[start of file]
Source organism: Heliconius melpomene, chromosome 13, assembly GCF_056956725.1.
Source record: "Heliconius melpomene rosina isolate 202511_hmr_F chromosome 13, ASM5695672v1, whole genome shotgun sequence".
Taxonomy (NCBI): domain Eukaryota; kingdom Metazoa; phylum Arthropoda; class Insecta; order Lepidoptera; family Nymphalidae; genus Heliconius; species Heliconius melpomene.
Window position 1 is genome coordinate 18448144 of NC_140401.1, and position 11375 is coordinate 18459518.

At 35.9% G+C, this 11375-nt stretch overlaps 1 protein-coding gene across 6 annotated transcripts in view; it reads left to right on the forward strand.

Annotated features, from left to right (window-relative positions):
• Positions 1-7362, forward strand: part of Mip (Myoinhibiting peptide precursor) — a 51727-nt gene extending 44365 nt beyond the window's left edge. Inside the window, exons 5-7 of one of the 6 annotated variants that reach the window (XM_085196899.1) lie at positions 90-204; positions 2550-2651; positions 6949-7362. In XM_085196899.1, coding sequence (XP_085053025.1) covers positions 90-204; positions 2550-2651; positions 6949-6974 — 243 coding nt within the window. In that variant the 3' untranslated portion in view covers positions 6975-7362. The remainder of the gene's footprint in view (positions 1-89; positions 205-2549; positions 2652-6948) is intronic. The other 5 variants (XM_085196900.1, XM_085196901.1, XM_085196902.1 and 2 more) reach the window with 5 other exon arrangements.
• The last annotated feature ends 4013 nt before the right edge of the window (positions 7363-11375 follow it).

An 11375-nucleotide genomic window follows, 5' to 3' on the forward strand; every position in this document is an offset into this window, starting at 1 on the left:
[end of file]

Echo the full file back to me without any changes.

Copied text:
Source organism: Heliconius melpomene, chromosome 13, assembly GCF_056956725.1.
Source record: "Heliconius melpomene rosina isolate 202511_hmr_F chromosome 13, ASM5695672v1, whole genome shotgun sequence".
Taxonomy (NCBI): domain Eukaryota; kingdom Metazoa; phylum Arthropoda; class Insecta; order Lepidoptera; family Nymphalidae; genus Heliconius; species Heliconius melpomene.
Window position 1 is genome coordinate 18448144 of NC_140401.1, and position 11375 is coordinate 18459518.

At 35.9% G+C, this 11375-nt stretch overlaps 1 protein-coding gene across 6 annotated transcripts in view; it reads left to right on the forward strand.

Annotated features, from left to right (window-relative positions):
• Positions 1-7362, forward strand: part of Mip (Myoinhibiting peptide precursor) — a 51727-nt gene extending 44365 nt beyond the window's left edge. Inside the window, exons 5-7 of one of the 6 annotated variants that reach the window (XM_085196899.1) lie at positions 90-204; positions 2550-2651; positions 6949-7362. In XM_085196899.1, coding sequence (XP_085053025.1) covers positions 90-204; positions 2550-2651; positions 6949-6974 — 243 coding nt within the window. In that variant the 3' untranslated portion in view covers positions 6975-7362. The remainder of the gene's footprint in view (positions 1-89; positions 205-2549; positions 2652-6948) is intronic. The other 5 variants (XM_085196900.1, XM_085196901.1, XM_085196902.1 and 2 more) reach the window with 5 other exon arrangements.
• The last annotated feature ends 4013 nt before the right edge of the window (positions 7363-11375 follow it).

An 11375-nucleotide genomic window follows, 5' to 3' on the forward strand; every position in this document is an offset into this window, starting at 1 on the left: